Antonios Nikopolidis, Christopher Andre Marks, documentaries, Giorgos Karagounis, Giourkas Seitaridis, Greece, Ioannis Topalidis, King Otto, movies, Otto Rehhagel, reviews, soccer, Takis Fyssas, Vassilis Gagatsis
May 20, 2022
by Carla Hay
Directed by Christopher André Marks
Greek, German and English with subtitles
Culture Representation: Taking place in Greece and other parts of the world, the documentary film “King Otto” features an all-white group of men who are connected in some way to Greece’s national soccer team of the 2000s.
Culture Clash: German soccer coach Otto Rehhagel, who had success in coaching German professional soccer teams, took a big risk to coach Greece’s national soccer team, which was on a losing streak for decades, to transform the Greek team into underestimated winners.
Culture Audience: “King Otto” will appeal mainly to people who are fans of soccer and underdog sports stories.
You don’t have to be a sports fan to enjoy the documentary “King Otto,” the inspirational story of how German coach Otto Rehhagel transformed Greece’s national soccer team from a group on a losing streak into international champions in the 2000s. It’s also a story of how people can overcome language barriers and cultural differences to succeed in common goals without losing their identities. “King Otto” follows a familiar documentary format for this type of story, but the thrilling archival sports footage and insightful interviews make this movie an engaging watch from start to finish.
Directed by Christopher André Marks, “King Otto” is also just the right length (82 minutes) to tell the story well without being too long or too short. At the center of the interview footage is Rehhagel, who has a compelling way that he shares his memories of how he took the Greek national soccer team from the bottom of the pack to the top of the heap. He was with the Greek team from 2000 to 2010. It’s a story of massive risk-taking and how confidence and the right teamwork can pay off to great rewards.
Most coaches who are at the top of their game with a championship and well-respected track record don’t decide to do an about-face to relocate to another country and coach a losing team. But that’s exactly what Rehhagel (a former soccer player himself) did in 2000, when he began coaching the Greek national soccer team. When Rehhagel took the job offer to coach the Greek team, he was a very famous soccer coach in Germany. He had the nickname King Otto because of his charismatic leadership qualities.
Rehhagel had his greatest success in German soccer as the coach of Werder Bremen from 1981 to 1995. During this time period, Werder Bremen was transformed from a modestly winning team to a powerhouse, winning German championships in 1988 and 1993, as well as the European Cup in 1992. Rehhagel left Werder Bremen to coach rival team Bayern Munich from 1994 to 1995, but it was a tumultuous change that resulted in Rehhagel being fired.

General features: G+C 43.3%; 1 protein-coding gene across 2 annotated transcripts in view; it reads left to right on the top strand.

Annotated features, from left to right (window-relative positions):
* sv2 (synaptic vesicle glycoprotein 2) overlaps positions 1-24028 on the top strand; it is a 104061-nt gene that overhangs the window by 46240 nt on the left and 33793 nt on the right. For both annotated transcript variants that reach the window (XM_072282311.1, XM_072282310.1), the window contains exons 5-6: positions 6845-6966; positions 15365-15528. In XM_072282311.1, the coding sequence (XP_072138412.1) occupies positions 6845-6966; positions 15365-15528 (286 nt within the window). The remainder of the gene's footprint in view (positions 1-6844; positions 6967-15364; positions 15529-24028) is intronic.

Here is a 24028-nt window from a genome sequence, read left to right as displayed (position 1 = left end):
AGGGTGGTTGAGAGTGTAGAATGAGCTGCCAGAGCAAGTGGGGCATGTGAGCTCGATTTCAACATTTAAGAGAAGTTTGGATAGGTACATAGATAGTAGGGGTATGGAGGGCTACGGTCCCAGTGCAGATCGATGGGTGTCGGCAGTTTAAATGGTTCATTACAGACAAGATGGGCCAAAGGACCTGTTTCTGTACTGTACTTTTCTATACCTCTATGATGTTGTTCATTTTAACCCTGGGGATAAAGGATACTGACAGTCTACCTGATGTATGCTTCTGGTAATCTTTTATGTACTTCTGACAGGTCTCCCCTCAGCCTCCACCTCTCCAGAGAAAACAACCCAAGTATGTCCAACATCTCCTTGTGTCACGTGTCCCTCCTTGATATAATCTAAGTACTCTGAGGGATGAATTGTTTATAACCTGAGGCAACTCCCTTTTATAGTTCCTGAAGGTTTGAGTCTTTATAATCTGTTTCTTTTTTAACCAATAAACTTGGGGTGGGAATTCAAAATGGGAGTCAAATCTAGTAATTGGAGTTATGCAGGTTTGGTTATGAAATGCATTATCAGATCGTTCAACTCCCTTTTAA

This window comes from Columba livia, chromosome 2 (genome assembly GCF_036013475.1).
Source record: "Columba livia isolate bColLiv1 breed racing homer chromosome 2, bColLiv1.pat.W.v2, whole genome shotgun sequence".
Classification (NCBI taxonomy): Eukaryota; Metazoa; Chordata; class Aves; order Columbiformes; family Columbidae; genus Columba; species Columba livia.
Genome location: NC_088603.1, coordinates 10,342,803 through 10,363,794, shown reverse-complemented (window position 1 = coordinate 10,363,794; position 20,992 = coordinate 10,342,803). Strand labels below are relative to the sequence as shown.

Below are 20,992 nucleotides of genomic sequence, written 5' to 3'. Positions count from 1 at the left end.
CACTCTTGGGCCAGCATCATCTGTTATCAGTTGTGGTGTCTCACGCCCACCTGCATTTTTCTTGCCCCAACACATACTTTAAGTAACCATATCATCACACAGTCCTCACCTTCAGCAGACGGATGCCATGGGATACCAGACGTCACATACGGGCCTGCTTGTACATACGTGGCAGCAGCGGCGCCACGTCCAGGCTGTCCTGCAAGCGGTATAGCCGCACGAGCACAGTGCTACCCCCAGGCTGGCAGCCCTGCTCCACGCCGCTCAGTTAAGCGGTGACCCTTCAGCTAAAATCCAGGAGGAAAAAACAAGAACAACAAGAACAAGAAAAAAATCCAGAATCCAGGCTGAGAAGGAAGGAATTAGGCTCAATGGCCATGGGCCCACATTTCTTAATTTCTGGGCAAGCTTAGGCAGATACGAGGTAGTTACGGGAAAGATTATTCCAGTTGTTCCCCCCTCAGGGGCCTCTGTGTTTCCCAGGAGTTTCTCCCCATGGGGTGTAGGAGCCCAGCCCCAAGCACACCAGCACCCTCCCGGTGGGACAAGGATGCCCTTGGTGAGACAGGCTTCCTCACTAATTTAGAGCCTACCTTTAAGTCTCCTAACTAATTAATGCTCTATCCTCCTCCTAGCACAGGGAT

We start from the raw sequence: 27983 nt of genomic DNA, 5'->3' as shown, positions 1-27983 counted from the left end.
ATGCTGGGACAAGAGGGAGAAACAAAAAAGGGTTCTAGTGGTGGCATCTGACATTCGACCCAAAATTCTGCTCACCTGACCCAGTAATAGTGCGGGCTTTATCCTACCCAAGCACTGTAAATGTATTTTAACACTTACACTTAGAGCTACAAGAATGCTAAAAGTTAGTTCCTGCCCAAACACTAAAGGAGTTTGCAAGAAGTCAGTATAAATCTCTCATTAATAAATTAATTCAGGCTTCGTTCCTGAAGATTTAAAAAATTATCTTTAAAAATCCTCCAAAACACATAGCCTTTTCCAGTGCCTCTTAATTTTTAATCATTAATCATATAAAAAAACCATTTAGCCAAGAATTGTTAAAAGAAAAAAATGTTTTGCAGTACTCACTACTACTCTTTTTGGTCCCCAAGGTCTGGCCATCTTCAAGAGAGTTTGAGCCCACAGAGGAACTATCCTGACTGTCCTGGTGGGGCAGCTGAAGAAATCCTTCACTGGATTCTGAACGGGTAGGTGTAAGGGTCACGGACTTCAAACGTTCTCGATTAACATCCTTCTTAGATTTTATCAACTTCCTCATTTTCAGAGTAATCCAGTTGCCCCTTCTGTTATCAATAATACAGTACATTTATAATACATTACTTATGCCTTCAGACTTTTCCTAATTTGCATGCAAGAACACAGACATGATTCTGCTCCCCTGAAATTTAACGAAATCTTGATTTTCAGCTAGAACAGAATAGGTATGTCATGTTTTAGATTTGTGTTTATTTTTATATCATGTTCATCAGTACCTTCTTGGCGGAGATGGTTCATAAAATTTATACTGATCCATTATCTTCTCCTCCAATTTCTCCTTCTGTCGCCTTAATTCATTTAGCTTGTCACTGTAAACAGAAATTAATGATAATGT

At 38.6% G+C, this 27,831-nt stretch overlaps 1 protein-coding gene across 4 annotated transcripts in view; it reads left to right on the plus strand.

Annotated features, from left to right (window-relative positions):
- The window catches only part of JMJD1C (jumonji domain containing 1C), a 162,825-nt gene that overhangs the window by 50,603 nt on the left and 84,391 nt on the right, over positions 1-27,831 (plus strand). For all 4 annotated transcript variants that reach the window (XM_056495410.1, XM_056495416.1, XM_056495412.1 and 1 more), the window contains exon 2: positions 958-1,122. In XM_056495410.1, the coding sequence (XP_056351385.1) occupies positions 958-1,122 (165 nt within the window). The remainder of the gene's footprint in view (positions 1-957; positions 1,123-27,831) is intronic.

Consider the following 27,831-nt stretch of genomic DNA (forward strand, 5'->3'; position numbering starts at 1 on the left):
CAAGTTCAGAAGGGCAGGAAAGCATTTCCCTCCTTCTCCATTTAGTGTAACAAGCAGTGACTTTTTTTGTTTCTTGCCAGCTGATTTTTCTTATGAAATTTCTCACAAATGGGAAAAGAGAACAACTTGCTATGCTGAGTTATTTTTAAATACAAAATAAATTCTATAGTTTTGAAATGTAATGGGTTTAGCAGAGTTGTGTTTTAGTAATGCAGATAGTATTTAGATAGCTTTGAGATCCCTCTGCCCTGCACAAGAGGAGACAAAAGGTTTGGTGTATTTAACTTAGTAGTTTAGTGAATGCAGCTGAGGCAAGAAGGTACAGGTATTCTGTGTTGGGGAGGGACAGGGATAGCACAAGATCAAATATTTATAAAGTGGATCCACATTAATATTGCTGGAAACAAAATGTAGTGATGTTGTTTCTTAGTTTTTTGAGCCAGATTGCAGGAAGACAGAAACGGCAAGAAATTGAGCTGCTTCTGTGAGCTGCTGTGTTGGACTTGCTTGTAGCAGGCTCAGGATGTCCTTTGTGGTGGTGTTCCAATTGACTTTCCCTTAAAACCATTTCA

Rehhagel then moved on to manage the German soccer team Kaiserslautern from 1996 to 2000, to mixed results. The team won the German national championship in 1998, but that turned out to be the peak victory for the team under Rehhagel’s leadership. He resigned from Kaiserslautern in 2000. It’s no wonder, under these circumstances, that Rehhagel probably thought it might be good for him to do something radically different. And that’s when he accepted the offer to coach the Greek national soccer team.
In the beginning of “King Otto,” Rehhagel is shown looking around at an empty Panathenaic Stadium in Athens, Greece. In a voiceover, he makes this comment about why Greece appealed to him: “We admire the Greeks for their history. They have given so much to the world. I, as a German, had a special relationship with the Greeks.”
He continues, “And if someone had told me what would happen one day, no one would have believed it. We were outsiders in the entire world of football. But, as Greek history teaches us, the gods always have their own plans.”
Most of Rehhagel’s interview footage is of him in a room literally sitting on a throne, which was probably the “King Otto” filmmakers’ idea, not his. Although Rehhagel’s nickname is King Otto, he doesn’t put on pretentious airs. There are touches of arrogance in his storytelling. However, this pride isn’t so much about himself as it is about the collective pride that he feels about what he was able to accomplish with the team members who were widely underestimated and disrespected in the world of soccer until Rehhagel came along.